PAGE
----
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Software licences

 ·   ·  β˜• 4 min read

A quick run down.

It seems self-evident that using open-source software and licenses is beneficial to all parties involved, with the possible exception of some businesses.

For this reason, we’ll only focus on how these licenses are to be used from a developer’s perspective and the consequences for the user.


  • Code with no license attached is under exclusive copyright.
  • Public GitHub repos with no license attached are under exclusive copyright (users can only see and fork them).
  • Use MIT for business-friendly open source projects.
  • Use GPL for non business-friendly open source projects.

Permissive or Restrictive

When considering what open-source license to use for your project, there is one main consideration: do we want it permissive or restrictive?

In a nutshell, restrictive licenses work a bit like viruses: They require derived and/or accompanying work to also be licensed under an open-source license.
In contrast, permissive licenses have a more “Do what you want” approach.

As a consequence, restrictive licenses are often a burden for businesses: they will likely need to include copyrighted work in their products.
Keep in mind that this doesn’t really apply to private use.
As long as you don’t distribute or sell the licensed software, you have nothing to worry about (as long as it’s FOSS of course).

You can read more about the various licenses here and here.

Main players


The most simple (as in the text is explicit and concise) and popular one by far.
It is very business friendly as it doesn’t require much of anything.

Your MIT licensed code can be used by whoever to do whatever. They don’t even have to give credit.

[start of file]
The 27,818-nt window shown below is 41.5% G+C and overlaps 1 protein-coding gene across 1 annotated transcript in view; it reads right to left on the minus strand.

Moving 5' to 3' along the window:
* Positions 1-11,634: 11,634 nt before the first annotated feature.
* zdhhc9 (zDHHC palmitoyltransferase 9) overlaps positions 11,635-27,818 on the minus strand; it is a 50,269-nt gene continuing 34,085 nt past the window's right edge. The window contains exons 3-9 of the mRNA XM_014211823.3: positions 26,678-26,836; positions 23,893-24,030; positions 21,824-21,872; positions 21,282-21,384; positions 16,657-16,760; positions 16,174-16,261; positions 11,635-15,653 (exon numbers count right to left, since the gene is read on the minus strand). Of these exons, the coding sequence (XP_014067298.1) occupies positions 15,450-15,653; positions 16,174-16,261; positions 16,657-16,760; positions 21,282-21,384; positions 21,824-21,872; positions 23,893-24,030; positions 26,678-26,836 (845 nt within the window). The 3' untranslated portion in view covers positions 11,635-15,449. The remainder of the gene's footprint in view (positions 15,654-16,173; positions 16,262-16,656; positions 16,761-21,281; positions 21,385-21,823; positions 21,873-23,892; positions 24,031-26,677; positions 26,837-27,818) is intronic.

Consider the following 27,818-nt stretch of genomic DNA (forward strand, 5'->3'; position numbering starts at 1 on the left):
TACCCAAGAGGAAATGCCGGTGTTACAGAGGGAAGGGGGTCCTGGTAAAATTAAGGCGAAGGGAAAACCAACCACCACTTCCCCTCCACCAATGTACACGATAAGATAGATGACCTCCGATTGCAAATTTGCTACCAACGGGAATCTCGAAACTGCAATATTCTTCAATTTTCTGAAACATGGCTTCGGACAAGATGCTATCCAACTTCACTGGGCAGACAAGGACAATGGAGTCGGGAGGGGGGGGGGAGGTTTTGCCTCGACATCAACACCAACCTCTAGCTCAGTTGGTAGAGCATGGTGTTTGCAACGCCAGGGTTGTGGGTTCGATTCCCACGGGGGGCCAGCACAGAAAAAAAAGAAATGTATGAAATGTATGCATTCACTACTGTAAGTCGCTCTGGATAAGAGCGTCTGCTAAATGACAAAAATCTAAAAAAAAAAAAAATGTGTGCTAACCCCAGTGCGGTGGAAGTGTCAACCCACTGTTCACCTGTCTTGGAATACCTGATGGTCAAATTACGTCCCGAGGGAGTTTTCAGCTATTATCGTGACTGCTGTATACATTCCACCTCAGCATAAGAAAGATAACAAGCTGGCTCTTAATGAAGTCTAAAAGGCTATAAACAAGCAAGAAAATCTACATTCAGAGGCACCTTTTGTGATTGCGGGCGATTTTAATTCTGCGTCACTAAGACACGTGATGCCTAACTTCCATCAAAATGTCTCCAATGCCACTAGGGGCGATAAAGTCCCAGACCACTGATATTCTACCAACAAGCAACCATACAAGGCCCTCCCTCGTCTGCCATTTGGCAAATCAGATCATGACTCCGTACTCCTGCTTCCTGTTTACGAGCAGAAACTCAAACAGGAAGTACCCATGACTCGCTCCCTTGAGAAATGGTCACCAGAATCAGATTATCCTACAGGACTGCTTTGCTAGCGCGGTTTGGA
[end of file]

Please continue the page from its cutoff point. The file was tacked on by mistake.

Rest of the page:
Only thing they can not do is hold you liable.

If as a business you stumble across some MIT licensed code, feel free to use it as you want.
This includes using it within a closed source project.

Similar licenses include the Apache License 2.0 (full text).

GPL & friends

As explained above, being a restrictive copyleft license, this family of licenses broadly require all linked work to use the same license.
What this “linked” means varies from one to another.

Your GPL licensed code can be used freely only in projects under the same or similarly restrictive licenses.
If as a business you stumble across some GPL licensed code and plan to use it within a closed source project, do so at your own risk.

Similar licenses include the Mozilla Public License 2.0 (full text).

Let’s go over a couple of notable variations of this license.

Lesser GPL and Affero GPL

A more permissive and restrictive version of the GPL respectively.

LGPL is non-restrictive as long as the licensed work is being used “through interfaces provided by the licensed work”.
AGPL is more restrictive in that when the licensed work is being used “to provide a service over a network, the complete source code […] must be made available”.

To keep it simple:

  • LGPL draws an exception for libraries.
  • AGPL also considers it “derived work” if it sits behind a network.


Without getting into too much detail, other than the fact that V3 is stricter than V2, the former has a specific consideration regarding hardware:

If the software is part of a consumer device, you must include the installation information necessary to modify and reinstall the software.

So not only does V3 limit what derived work can be used for in terms of other software, but also in terms of hardware.



As stated in the full text, this license dedicates the work to the public domain.
No copyright, no restrictions, no strings attached.


Honorable mentions shall go to Do What The Fuck You Want To and IDGAF licenses.
Some people just can’t be bothered.

No License

So what happens if you don’t license your work?
By default, you have full exclusive copyright: nobody can do anything with that work without your permission or without the risk of legal litigation.

This is irrelevant if you keep your work private, but might lead to interesting situations when sharing it.
Say a user stumbles upon your unlicensed code on the internet.
This user has three options:

  • Don’t use the software.
  • Negotiate a private license/Bring a lawyer.
  • Yarr me salty seadog!

This is awkward and can be messy to deal with: just license the work!

GitHub TOS

This leaves us with a final consideration on GitHub TOS:

By setting your repositories to be viewed publicly, you agree to allow others to view and fork your repositories.

So in trusting Microsoft, we agree that our unlicensed, public repos are free to view and fork, but nothing else.
This leaves us in the same situation we described before, with the exception that we can now count on GitHub to enforce our copyright.

Just license your work!

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